Brass band chairman's final bow
A former miner who was chairman of a brass band for 40 years was given a send-off by 25 of his fellow musicians at his funeral.
Jim Ball, who was chairman of the Leicestershire Co-op (Snibston) Band for 40 years, died of a heart attack on January 19 as he was setting off to watch the band perform in a competition.
On Thursday, about 100 mourners gathered for his funeral at St John The Baptist Church, in Hugglescote, near Coalville, where his band, as well as some members of the Ratby and Enderby bands, played the music for hymns including Abide With Me and I Walk With God.
Mr Ball, 76, of Greenhill, Coalville, who was a miner for more than 30 years, collapsed as he was about to set off to watch the band perform in the Butlin's Mineworkers competition at Butlin's in Skegness.
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Mr Ball's widow, Joan, 77, has been the band's secretary for 34 years, son Gary, 50, plays the cornet, daughter Sue Boyles, plays tenor horn and her husband Steve plays the e-flat bass.
Joan said: "A lot of people said they had never heard a brass band play at a funeral before.
"It was lovely, a very emotional time and it was unbelievable how it went.
"He had a good send-off. There were one or two old players who came to play because they thought so much of him."
Gary said the family were going to Skegness for a contest and had got in the car when his father had a heart attack.
He was driven to Coalville hospital, before paramedics took him to Leicester Royal Infirmary, where he died.
Gary said: "The band were due to play in a competition and asked us if we wanted them to pull out, but dad wouldn't have wanted that.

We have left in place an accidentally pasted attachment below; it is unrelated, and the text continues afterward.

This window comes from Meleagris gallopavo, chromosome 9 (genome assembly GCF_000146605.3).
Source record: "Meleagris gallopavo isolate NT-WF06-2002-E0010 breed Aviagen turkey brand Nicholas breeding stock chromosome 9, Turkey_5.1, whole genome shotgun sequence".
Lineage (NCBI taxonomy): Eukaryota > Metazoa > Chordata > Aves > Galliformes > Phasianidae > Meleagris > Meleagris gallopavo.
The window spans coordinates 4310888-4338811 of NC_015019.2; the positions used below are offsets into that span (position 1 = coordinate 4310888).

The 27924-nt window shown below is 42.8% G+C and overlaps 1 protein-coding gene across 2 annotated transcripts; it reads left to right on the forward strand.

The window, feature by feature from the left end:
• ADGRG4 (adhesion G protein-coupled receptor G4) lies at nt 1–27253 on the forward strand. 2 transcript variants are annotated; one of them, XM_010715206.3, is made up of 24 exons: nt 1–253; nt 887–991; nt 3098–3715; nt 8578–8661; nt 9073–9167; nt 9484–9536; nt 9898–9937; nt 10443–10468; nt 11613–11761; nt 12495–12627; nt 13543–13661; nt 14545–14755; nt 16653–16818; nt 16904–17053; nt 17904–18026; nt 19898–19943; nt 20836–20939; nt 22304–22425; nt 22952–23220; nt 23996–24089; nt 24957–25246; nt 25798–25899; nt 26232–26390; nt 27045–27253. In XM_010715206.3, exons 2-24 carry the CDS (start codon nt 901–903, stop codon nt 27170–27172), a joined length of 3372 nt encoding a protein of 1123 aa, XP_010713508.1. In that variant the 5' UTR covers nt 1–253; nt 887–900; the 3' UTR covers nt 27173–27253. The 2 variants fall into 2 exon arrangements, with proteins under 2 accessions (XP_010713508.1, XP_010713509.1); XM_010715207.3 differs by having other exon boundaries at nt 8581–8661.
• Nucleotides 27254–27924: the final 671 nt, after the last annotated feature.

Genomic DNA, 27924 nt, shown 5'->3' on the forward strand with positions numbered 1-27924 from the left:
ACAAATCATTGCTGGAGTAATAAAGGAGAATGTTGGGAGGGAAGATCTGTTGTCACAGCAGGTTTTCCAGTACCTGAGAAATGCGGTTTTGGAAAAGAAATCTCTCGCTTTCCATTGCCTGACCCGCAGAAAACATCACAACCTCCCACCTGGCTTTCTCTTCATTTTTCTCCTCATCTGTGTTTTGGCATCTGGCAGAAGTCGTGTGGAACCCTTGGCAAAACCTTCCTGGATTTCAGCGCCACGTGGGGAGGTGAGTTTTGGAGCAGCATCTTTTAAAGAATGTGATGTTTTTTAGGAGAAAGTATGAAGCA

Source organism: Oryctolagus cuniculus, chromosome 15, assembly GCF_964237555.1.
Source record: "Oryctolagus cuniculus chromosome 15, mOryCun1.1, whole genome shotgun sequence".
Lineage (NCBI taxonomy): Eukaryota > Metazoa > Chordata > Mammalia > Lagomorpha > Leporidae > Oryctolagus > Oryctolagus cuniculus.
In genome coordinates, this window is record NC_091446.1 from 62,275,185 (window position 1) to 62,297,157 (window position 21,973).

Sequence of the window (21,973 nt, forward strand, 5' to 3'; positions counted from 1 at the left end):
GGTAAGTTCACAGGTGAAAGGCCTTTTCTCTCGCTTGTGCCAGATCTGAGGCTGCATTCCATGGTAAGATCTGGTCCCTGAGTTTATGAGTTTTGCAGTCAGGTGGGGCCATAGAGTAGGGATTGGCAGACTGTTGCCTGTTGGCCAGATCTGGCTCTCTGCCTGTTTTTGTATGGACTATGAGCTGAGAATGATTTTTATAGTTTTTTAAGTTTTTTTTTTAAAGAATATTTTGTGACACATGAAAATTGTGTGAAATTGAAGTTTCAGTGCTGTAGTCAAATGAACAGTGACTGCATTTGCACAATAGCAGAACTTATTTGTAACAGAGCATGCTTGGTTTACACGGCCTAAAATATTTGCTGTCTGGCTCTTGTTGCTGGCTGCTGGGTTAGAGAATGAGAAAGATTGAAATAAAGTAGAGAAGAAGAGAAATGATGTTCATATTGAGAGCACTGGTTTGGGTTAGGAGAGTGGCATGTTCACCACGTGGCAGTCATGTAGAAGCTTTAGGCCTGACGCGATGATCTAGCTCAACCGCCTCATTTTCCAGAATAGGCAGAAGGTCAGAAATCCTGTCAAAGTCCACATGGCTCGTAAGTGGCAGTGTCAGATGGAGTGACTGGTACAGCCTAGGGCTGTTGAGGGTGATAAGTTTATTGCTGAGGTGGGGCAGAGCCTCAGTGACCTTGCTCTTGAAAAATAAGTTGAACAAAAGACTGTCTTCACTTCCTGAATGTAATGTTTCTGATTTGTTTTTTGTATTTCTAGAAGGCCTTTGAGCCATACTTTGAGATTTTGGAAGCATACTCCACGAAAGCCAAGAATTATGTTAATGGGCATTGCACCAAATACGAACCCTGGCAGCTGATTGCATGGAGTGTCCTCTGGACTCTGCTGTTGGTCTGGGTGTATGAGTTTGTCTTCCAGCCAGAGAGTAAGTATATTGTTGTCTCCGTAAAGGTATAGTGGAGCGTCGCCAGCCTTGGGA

"Their performance was about dad primarily, it was like a memorial performance to him. The band went on stage for him, nobody else.
"We've had support from all the local bands. It has been tremendous. Dad was connected with the band for 40 years and although he never played he was the chairman for 30 years.
"He never missed a concert or a competition."
Mr Ball was born in Hugglescote, where his funeral was held.
Joan said: "He loved the church there, he always had a soft spot for it, he liked to hear the peel of its bells.
"We've had such a response to his death from the band community and the wider community, it has overwhelmed us, it's really unbelievable.
"We never realised the amount of people he'd had contact with over the years. It makes you realise how involved he was with everything."
The band's musical director Graham Jacklin said: "Jim will be much missed. Although he never played, he was always at rehearsals and never missed a concert or contest despite his health and mobility failing in later years."